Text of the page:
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I have a jTable calendar that works just fine and I just want the user not be able to edit anything. How can I do it?

Thanks a lot!!

PS: I use netbeans 6.9.

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Duplicate of stackoverflow.com/questions/1990817/… –  james.garriss Aug 31 '13 at 14:28

5 Answers 5

DefaultTableModel tableModel = new DefaultTableModel() {

    public boolean isCellEditable(int row, int column) {
        //all cells false
        return false;

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@Matthew - when I try to implement this, it makes my table disappear. Does it matter that my table is in a JScrollPane? Like this: JScrollPane editPatDocScrollPane = new JScrollPane(); JTable editPatDocTable = new JTable(data, columnNames); editPatDocScrollPane.setViewportView(editPatDocTable); –  Jona Apr 14 at 22:05
@Jona I don't see why that should make any difference. The cells are still there, they're just read-only. If you need help with your situation I suggest you open a new question with a self-contained example that demonstrates the disappearing table. –  Matthew Strawbridge Apr 15 at 12:34
I had the same problem. What I did was JTable table = new JTable(data, columnNames); and then setModel. But that overrides your data and columnNames ! so you have to initialize your defaultTableModel with your data and columnNames and then pass it to your JTable. –  Lyth Apr 28 at 13:24

Simply return false in the isCellEditable() implementation of your TableModel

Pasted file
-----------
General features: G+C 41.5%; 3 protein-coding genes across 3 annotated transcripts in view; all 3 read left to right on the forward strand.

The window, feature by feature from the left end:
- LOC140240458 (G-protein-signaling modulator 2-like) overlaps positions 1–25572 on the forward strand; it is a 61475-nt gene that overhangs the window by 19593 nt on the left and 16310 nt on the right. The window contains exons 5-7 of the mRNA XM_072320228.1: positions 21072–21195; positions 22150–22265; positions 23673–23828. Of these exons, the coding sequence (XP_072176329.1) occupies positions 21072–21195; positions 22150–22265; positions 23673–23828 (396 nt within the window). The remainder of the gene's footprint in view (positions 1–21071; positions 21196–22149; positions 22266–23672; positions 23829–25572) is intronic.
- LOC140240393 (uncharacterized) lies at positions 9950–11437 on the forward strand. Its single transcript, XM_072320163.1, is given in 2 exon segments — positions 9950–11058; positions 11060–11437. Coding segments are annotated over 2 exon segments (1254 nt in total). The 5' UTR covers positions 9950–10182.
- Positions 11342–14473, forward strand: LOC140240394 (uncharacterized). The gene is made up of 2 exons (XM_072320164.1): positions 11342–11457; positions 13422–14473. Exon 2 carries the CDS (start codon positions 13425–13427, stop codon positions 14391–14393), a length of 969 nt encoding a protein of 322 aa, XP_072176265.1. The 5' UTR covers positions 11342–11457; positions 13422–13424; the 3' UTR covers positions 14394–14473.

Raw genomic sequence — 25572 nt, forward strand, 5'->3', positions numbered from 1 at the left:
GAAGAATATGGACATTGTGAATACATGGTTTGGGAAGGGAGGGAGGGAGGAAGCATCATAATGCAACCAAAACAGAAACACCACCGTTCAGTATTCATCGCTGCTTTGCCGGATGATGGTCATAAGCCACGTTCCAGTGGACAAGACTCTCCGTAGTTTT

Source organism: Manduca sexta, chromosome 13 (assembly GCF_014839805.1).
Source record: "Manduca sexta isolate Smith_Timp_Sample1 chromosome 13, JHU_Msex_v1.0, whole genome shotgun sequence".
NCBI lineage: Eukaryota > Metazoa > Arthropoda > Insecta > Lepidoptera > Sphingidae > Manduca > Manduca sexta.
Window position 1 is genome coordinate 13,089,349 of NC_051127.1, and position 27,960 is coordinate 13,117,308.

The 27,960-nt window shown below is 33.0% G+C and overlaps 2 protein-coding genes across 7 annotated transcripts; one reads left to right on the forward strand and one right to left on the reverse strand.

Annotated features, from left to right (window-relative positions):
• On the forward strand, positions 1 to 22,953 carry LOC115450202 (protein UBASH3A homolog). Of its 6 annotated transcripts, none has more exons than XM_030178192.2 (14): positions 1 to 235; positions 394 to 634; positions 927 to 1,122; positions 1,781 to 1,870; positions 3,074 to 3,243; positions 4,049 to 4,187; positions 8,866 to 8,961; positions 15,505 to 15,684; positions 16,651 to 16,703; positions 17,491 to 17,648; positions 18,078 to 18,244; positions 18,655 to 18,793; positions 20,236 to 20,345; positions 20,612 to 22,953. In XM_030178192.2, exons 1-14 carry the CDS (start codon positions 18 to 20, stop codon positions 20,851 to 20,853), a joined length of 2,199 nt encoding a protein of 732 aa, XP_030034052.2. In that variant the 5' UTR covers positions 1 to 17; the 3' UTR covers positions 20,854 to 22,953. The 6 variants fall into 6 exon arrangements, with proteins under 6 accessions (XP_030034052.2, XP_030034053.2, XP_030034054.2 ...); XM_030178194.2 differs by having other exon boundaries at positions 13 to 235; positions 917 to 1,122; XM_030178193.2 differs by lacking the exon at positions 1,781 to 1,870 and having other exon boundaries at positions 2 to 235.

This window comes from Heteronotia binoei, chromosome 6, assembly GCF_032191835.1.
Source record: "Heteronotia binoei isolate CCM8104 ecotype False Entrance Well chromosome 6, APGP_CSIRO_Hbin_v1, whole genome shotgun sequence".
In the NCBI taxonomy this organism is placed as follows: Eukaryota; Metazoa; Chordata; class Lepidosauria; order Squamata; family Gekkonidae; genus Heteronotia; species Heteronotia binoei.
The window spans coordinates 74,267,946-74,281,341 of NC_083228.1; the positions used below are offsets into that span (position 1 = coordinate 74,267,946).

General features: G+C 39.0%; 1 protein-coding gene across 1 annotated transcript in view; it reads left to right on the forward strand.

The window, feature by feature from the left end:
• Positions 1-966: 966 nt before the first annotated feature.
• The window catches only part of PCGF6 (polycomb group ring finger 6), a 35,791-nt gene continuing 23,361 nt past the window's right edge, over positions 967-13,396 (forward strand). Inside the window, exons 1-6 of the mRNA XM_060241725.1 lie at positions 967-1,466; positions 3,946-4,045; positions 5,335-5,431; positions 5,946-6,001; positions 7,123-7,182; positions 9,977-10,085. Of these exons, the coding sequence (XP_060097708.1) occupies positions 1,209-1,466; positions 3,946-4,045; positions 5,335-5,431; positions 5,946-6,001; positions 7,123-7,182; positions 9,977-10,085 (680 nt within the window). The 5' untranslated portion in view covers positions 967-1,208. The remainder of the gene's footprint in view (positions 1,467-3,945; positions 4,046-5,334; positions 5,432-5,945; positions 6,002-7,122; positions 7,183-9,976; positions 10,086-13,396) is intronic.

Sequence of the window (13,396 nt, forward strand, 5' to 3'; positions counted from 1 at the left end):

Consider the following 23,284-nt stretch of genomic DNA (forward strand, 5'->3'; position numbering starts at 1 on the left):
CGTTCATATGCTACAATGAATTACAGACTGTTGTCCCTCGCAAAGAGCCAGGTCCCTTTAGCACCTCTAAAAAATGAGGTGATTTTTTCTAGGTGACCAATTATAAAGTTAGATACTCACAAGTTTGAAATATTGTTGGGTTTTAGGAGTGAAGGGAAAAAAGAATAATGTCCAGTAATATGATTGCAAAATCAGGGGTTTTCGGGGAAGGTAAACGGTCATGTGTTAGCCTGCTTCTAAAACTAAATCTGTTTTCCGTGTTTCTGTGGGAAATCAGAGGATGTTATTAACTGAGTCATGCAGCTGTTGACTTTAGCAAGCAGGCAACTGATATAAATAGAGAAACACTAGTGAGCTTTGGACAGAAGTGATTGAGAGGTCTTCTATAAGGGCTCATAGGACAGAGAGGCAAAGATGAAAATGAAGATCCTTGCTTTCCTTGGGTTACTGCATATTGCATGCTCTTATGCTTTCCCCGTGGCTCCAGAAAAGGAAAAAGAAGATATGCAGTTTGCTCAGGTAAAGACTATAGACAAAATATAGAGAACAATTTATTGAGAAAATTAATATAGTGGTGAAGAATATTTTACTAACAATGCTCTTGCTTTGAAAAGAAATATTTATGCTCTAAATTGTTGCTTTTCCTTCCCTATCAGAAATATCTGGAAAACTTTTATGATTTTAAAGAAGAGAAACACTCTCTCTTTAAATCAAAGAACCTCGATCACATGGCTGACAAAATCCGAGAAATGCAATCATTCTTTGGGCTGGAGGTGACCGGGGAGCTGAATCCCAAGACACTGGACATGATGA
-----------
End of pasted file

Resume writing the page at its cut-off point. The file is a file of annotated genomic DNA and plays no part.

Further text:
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Will that keep people from clicking on the values and changing them. That probably keeps people from saving data back to a file if they check with a conditional statement. –  Doug Hauf Feb 27 at 14:06
Let me ask this. If you implement a JTable model you are basically creating the methods that will search through the two-dimensional array. So if you set isCellEditable = false then you just would not write any data back to the array. And when you click on say a save button then it will write the new info in the JTable to the object array or if you have a keylistener on any of the keys. If key changes write new values. What if you do not want them to be able to click in the boxes and even change the values at this point. –  Doug Hauf Feb 27 at 14:09

in your table model (which extends AbstractTableModel), you need to implement as such:

     public class MyTableModel extends AbstractTableModel {
           //table is not editable
            public boolean isCellEditable() {
                return false;
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This is a good solution. But note: the TableModel might actually extend DefaultTableModel in Cristian's code. There not typically a good reason to extend AbstractTableModel when you can just extend DefaultTableModel. –  jzd Jan 15 '11 at 14:12
well, normally i don't use DefaultTableModel as you cannot specify your own datatype and more importantly, it uses vectors of vectors to store things which can get annoying. but yeah, for plain old convenience, DefaultTableModel is the easier choice for such a small task since it provides most of the implementations! personally, i avoid it though. –  Dhruv Gairola Jan 15 '11 at 16:31

Okay, maybe this is a new feature, but I found that I could use:

JTable table = new JTable();

And that did the job for me.

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model.cellEditable != view.enabled –  kleopatra Mar 17 '13 at 12:24

Try this code; it's simple and easy to understand.

 DefaultTableModel  model =new DefaultTableModel(6,8);
 table = new JTable(model){

            private static final long serialVersionUID = 2485117672771964339L;

                public boolean isCellEditable ( int row, int column )
                    return editable;
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Shouldn't it be JTable instead JTAble? –  Carlos Heuberger Feb 10 '11 at 19:13
Thanks i fixed it. –  Alejandro Feb 13 '11 at 16:48

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